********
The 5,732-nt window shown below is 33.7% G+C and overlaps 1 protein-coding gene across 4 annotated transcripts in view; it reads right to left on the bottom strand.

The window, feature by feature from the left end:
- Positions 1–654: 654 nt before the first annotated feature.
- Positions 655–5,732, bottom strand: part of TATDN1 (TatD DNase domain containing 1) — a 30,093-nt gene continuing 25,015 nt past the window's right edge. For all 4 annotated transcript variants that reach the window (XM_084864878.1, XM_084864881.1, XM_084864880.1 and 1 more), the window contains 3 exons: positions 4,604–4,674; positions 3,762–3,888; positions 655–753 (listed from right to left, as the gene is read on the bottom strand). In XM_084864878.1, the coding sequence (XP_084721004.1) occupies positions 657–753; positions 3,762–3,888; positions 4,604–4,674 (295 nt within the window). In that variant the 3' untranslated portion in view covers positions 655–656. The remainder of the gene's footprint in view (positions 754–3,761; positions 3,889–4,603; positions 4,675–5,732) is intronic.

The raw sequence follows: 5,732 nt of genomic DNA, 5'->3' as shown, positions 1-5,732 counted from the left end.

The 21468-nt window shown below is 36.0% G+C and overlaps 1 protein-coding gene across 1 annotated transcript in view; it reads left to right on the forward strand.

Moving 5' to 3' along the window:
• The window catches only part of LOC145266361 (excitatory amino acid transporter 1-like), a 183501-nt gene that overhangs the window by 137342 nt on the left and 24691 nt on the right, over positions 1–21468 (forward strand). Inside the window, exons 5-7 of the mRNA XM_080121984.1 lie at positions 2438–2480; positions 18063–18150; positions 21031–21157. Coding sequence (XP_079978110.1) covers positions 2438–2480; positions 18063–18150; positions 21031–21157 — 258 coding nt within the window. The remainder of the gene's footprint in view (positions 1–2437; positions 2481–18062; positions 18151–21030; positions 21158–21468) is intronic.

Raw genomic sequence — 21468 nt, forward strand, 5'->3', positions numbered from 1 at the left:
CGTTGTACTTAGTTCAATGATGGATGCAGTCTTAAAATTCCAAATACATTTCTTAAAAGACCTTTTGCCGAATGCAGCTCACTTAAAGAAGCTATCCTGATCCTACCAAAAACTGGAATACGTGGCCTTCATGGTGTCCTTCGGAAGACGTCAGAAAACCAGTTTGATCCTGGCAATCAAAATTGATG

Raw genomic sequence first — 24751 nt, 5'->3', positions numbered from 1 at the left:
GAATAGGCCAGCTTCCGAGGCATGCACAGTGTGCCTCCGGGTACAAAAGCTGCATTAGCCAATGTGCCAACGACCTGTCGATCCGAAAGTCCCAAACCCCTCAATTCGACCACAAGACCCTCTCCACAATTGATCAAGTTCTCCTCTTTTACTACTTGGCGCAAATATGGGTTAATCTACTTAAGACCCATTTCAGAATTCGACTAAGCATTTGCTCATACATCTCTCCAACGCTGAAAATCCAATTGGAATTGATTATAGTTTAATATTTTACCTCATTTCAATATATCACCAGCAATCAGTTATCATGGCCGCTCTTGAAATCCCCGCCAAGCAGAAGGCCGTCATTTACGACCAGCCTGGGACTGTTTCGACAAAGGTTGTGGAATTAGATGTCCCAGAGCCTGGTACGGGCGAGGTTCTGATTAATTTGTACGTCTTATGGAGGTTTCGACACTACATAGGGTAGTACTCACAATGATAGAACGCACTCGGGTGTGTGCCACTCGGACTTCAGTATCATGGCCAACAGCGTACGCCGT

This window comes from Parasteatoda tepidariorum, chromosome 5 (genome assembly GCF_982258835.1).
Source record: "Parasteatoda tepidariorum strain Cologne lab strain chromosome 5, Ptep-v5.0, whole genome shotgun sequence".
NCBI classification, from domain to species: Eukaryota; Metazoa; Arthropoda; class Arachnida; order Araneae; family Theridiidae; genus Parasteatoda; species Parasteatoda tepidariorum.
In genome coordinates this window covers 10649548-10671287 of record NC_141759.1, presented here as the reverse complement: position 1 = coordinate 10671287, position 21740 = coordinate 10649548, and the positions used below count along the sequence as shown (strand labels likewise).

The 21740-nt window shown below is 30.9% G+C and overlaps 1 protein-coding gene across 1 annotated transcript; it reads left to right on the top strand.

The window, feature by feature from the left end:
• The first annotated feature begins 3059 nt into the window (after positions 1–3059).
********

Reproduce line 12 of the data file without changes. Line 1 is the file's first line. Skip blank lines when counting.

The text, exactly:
GAATAGGCCAGCTTCCGAGGCATGCACAGTGTGCCTCCGGGTACAAAAGCTGCATTAGCCAATGTGCCAACGACCTGTCGATCCGAAAGTCCCAAACCCCTCAATTCGACCACAAGACCCTCTCCACAATTGATCAAGTTCTCCTCTTTTACTACTTGGCGCAAATATGGGTTAATCTACTTAAGACCCATTTCAGAATTCGACTAAGCATTTGCTCATACATCTCTCCAACGCTGAAAATCCAATTGGAATTGATTATAGTTTAATATTTTACCTCATTTCAATATATCACCAGCAATCAGTTATCATGGCCGCTCTTGAAATCCCCGCCAAGCAGAAGGCCGTCATTTACGACCAGCCTGGGACTGTTTCGACAAAGGTTGTGGAATTAGATGTCCCAGAGCCTGGTACGGGCGAGGTTCTGATTAATTTGTACGTCTTATGGAGGTTTCGACACTACATAGGGTAGTACTCACAATGATAGAACGCACTCGGGTGTGTGCCACTCGGACTTCAGTATCATGGCCAACAGCGTACGCCGT